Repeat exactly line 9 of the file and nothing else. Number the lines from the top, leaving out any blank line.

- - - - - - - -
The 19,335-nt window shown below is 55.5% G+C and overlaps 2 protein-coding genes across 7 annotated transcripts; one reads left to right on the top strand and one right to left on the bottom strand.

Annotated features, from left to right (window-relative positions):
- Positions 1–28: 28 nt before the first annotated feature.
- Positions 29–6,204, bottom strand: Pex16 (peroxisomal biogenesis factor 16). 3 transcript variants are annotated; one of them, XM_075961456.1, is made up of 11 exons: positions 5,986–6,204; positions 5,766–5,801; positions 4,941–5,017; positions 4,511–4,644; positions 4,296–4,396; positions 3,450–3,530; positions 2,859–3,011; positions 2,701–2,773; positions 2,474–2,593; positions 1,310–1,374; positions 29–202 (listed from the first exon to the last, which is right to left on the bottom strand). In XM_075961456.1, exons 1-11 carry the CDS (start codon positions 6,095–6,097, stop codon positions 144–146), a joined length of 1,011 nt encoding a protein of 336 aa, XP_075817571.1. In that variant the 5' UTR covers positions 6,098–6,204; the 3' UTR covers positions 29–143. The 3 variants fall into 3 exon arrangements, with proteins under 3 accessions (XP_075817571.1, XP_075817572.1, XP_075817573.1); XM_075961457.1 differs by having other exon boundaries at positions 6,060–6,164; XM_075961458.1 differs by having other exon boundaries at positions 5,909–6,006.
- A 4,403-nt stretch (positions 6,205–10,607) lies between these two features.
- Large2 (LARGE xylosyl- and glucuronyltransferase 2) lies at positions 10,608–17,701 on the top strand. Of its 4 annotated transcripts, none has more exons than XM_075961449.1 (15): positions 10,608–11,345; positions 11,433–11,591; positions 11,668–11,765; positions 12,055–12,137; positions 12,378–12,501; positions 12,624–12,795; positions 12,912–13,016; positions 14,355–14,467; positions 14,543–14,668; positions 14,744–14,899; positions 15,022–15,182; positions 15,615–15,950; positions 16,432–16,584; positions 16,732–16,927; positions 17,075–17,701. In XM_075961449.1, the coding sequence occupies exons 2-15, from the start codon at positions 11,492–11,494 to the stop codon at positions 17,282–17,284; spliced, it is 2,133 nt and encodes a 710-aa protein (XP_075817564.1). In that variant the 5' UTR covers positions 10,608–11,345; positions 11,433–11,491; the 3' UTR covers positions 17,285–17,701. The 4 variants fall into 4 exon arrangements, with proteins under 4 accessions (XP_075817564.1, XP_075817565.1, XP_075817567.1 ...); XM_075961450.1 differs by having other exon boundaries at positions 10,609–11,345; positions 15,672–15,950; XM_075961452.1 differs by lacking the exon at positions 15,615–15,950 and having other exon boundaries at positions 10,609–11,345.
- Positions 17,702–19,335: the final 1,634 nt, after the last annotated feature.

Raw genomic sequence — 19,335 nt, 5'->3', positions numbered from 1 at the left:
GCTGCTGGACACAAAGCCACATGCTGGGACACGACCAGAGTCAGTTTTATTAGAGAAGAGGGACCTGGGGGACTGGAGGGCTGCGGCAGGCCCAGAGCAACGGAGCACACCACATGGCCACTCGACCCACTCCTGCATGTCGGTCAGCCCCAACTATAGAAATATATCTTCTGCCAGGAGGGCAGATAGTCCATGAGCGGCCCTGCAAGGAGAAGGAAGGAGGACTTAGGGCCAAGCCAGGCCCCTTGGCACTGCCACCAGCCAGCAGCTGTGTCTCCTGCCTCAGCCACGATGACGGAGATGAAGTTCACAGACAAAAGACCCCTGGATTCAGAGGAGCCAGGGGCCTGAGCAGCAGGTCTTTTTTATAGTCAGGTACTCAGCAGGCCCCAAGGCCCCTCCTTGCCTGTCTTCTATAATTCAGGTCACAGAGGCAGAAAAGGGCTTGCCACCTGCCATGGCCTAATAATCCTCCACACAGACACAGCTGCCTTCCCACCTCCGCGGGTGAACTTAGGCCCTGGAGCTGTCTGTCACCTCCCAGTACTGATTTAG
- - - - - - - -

GCTGCTGGACACAAAGCCACATGCTGGGACACGACCAGAGTCAGTTTTATTAGAGAAGAGGGACCTGGGGGACTGGAGGGCTGCGGCAGGCCCAGAGCAACGGAGCACACCACATGGCCACTCGACCCACTCCTGCATGTCGGTCAGCCCCAACTATAGAAATATATCTTCTGCCAGGAGGGCAGATAGTCCATGAGCGGCCCTGCAAGGAGAAGGAAGGAGGACTTAGGGCCAAGCCAGGCCCCTTGGCACTGCCACCAGCCAGCAGCTGTGTCTCCTGCCTCAGCCACGATGACGGAGATGAAGTTCACAGACAAAAGACCCCTGGATTCAGAGGAGCCAGGGGCCTGAGCAGCAGGTCTTTTTTATAGTCAGGTACTCAGCAGGCCCCAAGGCCCCTCCTTGCCTGTCTTCTATAATTCAGGTCACAGAGGCAGAAAAGGGCTTGCCACCTGCCATGGCCTAATAATCCTCCACACAGACACAGCTGCCTTCCCACCTCCGCGGGTGAACTTAGGCCCTGGAGCTGTCTGTCACCTCCCAGTACTGATTTAG